Monthly Archives: April 2014

20 April 1864: ” I am seated in an old field, surrounded by men flushed with hope & success & dividing out their captured spoils. I write to you on Yankee paper with a gold pen, & Yankee envelope with Yankee ink, smoking Yankee cigar, full of Yankee sugar coffee &c.”

Item description: Letter, dated 20 April 1864, from Leonidas LaFayette Polk to his wife Sarah Gaddy Polk regarding the Confederate victory at the Battle of Plymouth, N.C., and spoils taken from Union soldiers. More about Leonidas LaFayette Polk: L.L. (Leonidas LaFayette) … Continue reading

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19 April 1864: “Our position is considered by all to be a permanent one as they have sent all the white troops to Virginia & left us here to guard the place, so if the Rebels don’t attack us we will no doubt remain here undisturbed for a long time.”

Item Description:  Last part of a multi-day letter that started on 11 April 1864.  In this letter, dated 19 April 1864, Jonathan L. Whitaker writes to his wife, Julia A. Wells Whitaker, about making it to camp in Beaufort, S.C., … Continue reading

Posted in Southern Historical Collection | Comments Off on 19 April 1864: “Our position is considered by all to be a permanent one as they have sent all the white troops to Virginia & left us here to guard the place, so if the Rebels don’t attack us we will no doubt remain here undisturbed for a long time.”

18 April 1864: “We can buy peas and other things of that sort from the sutler and in that way make out very well.”

Item description: Letter, dated 18 April 1864, from James Augustus Graham to his mother.  He describes camp life around Orange Court House, Virginia, specifically the availability of food and the frequency of packages deliveries. [transcription available below images] Item citation: … Continue reading

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17 April 1864: “Tomorrow I shall have the opportunity of seeing a torpedo work.”

Item Description: Letter written 17 April 1864 by James “Jim” E. Gifford to his parents in New Bedford, Massachusetts. Gifford discusses blockade running, lack of any news on the ship, and the use of a torpedo to clear out a ship … Continue reading

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16 April 1864: “All the big guns in Fort are worked by negroes & belong to the 3rd U.S. Heavy Artillery. They have heard of the massacre at Fort Pillow & are terribly incensed at the rebels & will, no doubt, fight till death, for they know the consequences if taken alive.”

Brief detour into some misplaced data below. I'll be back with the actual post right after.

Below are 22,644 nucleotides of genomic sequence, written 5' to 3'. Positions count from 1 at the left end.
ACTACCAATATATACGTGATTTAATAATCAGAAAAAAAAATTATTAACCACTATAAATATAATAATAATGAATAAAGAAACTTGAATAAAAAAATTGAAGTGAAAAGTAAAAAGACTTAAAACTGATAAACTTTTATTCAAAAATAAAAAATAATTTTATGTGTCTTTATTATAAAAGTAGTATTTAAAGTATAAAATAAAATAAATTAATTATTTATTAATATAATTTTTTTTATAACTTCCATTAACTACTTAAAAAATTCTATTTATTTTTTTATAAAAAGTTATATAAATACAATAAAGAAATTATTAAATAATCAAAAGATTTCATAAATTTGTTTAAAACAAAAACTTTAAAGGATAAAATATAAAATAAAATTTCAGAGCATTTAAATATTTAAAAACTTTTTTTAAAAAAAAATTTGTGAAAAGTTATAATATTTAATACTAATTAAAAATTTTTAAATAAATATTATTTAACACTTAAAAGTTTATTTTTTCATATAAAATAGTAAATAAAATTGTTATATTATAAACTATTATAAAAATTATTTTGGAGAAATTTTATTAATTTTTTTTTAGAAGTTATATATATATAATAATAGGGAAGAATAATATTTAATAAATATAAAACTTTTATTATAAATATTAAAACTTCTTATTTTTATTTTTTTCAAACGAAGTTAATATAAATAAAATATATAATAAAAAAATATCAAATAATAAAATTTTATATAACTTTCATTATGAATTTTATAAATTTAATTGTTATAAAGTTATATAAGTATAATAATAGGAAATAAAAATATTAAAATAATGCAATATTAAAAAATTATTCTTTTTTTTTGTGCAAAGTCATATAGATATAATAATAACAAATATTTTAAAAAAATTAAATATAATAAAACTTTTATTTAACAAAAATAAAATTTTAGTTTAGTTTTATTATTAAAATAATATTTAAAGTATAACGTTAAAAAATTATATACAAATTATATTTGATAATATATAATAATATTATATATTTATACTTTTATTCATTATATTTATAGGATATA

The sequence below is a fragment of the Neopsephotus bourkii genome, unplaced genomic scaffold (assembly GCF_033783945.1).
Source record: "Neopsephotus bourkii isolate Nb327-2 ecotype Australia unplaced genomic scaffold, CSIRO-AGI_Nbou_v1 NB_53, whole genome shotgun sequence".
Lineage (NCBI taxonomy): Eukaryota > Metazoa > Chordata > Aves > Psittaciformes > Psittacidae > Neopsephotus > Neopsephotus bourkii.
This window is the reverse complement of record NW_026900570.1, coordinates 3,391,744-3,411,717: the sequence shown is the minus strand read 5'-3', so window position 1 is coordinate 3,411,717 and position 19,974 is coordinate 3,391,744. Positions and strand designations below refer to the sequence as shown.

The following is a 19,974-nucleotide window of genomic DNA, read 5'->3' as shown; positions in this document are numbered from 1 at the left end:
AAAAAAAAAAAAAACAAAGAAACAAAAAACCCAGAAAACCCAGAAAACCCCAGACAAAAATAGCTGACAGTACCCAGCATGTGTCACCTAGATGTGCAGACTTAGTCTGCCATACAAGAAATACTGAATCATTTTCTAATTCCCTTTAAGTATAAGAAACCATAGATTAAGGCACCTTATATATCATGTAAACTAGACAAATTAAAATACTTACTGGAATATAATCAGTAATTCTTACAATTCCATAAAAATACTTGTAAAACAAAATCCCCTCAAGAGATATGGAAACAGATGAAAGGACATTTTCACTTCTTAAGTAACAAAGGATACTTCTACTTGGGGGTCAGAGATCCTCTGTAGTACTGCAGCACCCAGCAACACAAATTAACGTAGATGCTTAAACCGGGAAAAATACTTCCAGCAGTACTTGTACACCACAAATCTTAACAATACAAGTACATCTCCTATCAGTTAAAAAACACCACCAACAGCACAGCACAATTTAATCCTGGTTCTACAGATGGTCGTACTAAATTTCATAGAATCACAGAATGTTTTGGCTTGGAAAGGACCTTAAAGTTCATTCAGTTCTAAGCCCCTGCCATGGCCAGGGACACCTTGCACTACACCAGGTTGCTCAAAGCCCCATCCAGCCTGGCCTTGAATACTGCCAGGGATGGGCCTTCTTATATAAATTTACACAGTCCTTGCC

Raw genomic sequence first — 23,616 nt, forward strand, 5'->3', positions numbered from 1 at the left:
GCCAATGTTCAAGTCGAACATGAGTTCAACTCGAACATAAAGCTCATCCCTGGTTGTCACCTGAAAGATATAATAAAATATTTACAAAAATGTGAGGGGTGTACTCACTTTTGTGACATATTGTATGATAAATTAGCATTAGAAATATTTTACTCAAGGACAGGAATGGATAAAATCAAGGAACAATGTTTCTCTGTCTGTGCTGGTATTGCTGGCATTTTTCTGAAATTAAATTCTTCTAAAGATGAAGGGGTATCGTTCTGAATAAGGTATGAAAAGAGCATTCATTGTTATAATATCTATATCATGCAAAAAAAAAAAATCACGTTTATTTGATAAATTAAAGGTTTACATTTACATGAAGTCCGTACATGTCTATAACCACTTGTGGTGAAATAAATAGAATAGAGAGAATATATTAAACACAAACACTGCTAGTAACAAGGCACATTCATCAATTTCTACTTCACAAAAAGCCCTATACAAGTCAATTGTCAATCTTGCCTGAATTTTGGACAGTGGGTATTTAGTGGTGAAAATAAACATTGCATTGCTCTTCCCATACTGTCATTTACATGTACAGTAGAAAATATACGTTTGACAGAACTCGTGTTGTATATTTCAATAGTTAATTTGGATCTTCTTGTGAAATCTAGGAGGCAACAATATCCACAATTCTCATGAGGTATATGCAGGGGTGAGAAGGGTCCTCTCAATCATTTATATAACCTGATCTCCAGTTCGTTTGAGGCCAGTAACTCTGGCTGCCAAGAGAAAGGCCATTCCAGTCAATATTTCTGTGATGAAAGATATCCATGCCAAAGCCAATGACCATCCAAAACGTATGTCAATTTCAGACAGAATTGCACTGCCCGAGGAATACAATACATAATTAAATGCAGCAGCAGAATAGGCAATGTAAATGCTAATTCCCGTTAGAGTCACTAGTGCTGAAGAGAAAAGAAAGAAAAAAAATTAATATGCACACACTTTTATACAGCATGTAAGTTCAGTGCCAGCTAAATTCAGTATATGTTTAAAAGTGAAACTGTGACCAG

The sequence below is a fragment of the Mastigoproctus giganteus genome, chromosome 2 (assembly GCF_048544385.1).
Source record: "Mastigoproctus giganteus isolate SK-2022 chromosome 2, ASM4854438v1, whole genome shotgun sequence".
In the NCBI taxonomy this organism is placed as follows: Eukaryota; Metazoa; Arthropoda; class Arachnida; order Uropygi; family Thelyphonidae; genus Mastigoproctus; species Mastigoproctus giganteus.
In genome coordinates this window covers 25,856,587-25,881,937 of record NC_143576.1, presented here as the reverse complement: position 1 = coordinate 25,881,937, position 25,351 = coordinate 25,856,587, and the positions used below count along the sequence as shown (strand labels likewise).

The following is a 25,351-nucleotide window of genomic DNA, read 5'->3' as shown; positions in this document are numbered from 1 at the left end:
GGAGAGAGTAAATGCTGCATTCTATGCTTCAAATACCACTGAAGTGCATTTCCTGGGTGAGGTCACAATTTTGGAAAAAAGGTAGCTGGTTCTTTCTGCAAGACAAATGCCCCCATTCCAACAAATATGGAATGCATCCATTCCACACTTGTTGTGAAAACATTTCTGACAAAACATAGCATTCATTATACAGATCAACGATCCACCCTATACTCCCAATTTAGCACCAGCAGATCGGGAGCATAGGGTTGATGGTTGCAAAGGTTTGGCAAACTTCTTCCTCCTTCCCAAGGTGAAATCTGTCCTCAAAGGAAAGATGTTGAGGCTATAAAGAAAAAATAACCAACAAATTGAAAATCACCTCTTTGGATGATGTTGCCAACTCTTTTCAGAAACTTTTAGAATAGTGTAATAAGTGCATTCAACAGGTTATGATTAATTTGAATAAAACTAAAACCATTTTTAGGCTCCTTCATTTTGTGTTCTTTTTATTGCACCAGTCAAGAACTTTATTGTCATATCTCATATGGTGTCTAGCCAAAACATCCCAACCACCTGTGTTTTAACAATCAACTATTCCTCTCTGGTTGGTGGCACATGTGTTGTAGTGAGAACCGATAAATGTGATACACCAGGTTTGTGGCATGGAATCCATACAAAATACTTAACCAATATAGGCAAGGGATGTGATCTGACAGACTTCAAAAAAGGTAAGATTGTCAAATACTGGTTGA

Item description: Letter, 16 April 1864, from Edward W. Allen to his parents.Edward W. Allen of Eau Claire, Wis., was a sergeant and then second lieutenant in Company H of the 16th Regiment, Wisconsin Infantry Volunteers, during the Civil War. … Continue reading

Posted in Southern Historical Collection | Tagged , , , , , , , | Comments Off on 16 April 1864: “All the big guns in Fort are worked by negroes & belong to the 3rd U.S. Heavy Artillery. They have heard of the massacre at Fort Pillow & are terribly incensed at the rebels & will, no doubt, fight till death, for they know the consequences if taken alive.”

15 April 1864: “Before leaving town the Yankees burned the Court house, the railroad bridge over the Ouachita and one other small public office”

Item Description: Diary entry, 15 April 1864, by Sarah Lois Wadley, describing Union forces leaving Monroe and the liberation of slaves. Wadley was the daughter of William Morrill Wadley (1812?-1882) and Rebecca Barnard Everingham Wadley (fl. 1840-1884) and lived with her family in … Continue reading

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14 April 1864: “There are about 100 Rebel prisoners here, to day they are out under guard (negroes) at work on the Fort.”

Item Description: Letter, written 14 April 1864 from Columbus, Kentucky, Fort Halleck. Edward Allen reports to his parents of a failed attempt of confederates to take the fort and African American union troops guarding Confederate prisoners of war. [Item transcription … Continue reading

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13 April 1864: “The most of the dwelling houses however are occupied by negroes, I suppose the slaves of their former masters who have run away.”

Item Description:  Continuation of a multi-day letter that started on 11 April 1864.  In this letter, dated 13 April 1864, Jonathan L. Whitaker writes to his wife, Julia A. Wells Whitaker, about traveling down to Hilton Head, S.C. and then … Continue reading

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12 April 1864:”About Sundown tonight we expect to pass in sight of the City of Charleston and Fort Sumpter, those two celebrated objects which have been familiar to us since the war broke out.”

Item Description:  Continuation of a multi-day letter that started on 11 April 1864.  In this letter, dated 12 April 1864, Jonathan L. Whitaker writes to his wife, Julia A. Wells Whitaker, while travelling down the coast of South Carolina.  As he … Continue reading

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11 April 1864: “Sea sickness must be felt to be described, so different from everything else, so harmless, and yet making one feel so intensely wretched.”

Item Description:  Multi-day letter dated 11 April 1864 from Jonathan L. Whitaker to his wife, Julia A. Wells Whitaker.  In this letter Jonathan writes to his wife from off the coast of North Carolina about travelling by ship to Beaufort, … Continue reading

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